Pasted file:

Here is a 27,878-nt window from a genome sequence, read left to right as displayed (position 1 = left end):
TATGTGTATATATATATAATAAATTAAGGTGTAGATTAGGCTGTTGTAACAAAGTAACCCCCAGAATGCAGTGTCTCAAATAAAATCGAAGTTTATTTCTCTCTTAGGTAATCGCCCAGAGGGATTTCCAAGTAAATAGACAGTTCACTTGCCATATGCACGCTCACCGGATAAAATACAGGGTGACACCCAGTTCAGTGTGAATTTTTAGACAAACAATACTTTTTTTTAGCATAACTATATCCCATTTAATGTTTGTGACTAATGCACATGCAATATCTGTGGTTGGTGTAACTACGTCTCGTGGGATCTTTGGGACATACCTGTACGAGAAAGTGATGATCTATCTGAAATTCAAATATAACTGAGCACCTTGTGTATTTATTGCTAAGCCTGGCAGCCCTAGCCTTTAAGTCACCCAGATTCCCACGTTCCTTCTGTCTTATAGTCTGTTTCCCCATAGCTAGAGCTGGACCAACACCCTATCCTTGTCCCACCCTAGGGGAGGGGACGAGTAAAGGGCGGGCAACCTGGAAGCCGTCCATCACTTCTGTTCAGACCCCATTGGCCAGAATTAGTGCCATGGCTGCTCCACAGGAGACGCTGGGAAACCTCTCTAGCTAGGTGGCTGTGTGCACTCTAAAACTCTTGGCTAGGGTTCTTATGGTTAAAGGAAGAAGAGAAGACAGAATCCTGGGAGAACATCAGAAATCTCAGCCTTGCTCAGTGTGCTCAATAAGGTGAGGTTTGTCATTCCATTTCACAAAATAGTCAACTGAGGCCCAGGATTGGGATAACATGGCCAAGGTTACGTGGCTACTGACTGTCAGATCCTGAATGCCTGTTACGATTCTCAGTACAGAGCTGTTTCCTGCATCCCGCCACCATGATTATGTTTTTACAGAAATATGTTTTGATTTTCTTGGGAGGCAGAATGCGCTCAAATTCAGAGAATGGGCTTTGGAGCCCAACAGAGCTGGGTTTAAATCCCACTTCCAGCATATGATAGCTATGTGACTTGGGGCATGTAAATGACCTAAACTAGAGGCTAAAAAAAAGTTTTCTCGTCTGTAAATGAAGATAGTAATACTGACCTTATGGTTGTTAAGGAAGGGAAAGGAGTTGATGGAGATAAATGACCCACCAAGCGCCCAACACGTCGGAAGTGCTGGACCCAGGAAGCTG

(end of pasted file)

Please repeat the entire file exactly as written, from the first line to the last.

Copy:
Here is a 27,878-nt window from a genome sequence, read left to right as displayed (position 1 = left end):
TATGTGTATATATATATAATAAATTAAGGTGTAGATTAGGCTGTTGTAACAAAGTAACCCCCAGAATGCAGTGTCTCAAATAAAATCGAAGTTTATTTCTCTCTTAGGTAATCGCCCAGAGGGATTTCCAAGTAAATAGACAGTTCACTTGCCATATGCACGCTCACCGGATAAAATACAGGGTGACACCCAGTTCAGTGTGAATTTTTAGACAAACAATACTTTTTTTTAGCATAACTATATCCCATTTAATGTTTGTGACTAATGCACATGCAATATCTGTGGTTGGTGTAACTACGTCTCGTGGGATCTTTGGGACATACCTGTACGAGAAAGTGATGATCTATCTGAAATTCAAATATAACTGAGCACCTTGTGTATTTATTGCTAAGCCTGGCAGCCCTAGCCTTTAAGTCACCCAGATTCCCACGTTCCTTCTGTCTTATAGTCTGTTTCCCCATAGCTAGAGCTGGACCAACACCCTATCCTTGTCCCACCCTAGGGGAGGGGACGAGTAAAGGGCGGGCAACCTGGAAGCCGTCCATCACTTCTGTTCAGACCCCATTGGCCAGAATTAGTGCCATGGCTGCTCCACAGGAGACGCTGGGAAACCTCTCTAGCTAGGTGGCTGTGTGCACTCTAAAACTCTTGGCTAGGGTTCTTATGGTTAAAGGAAGAAGAGAAGACAGAATCCTGGGAGAACATCAGAAATCTCAGCCTTGCTCAGTGTGCTCAATAAGGTGAGGTTTGTCATTCCATTTCACAAAATAGTCAACTGAGGCCCAGGATTGGGATAACATGGCCAAGGTTACGTGGCTACTGACTGTCAGATCCTGAATGCCTGTTACGATTCTCAGTACAGAGCTGTTTCCTGCATCCCGCCACCATGATTATGTTTTTACAGAAATATGTTTTGATTTTCTTGGGAGGCAGAATGCGCTCAAATTCAGAGAATGGGCTTTGGAGCCCAACAGAGCTGGGTTTAAATCCCACTTCCAGCATATGATAGCTATGTGACTTGGGGCATGTAAATGACCTAAACTAGAGGCTAAAAAAAAGTTTTCTCGTCTGTAAATGAAGATAGTAATACTGACCTTATGGTTGTTAAGGAAGGGAAAGGAGTTGATGGAGATAAATGACCCACCAAGCGCCCAACACGTCGGAAGTGCTGGACCCAGGAAGCTG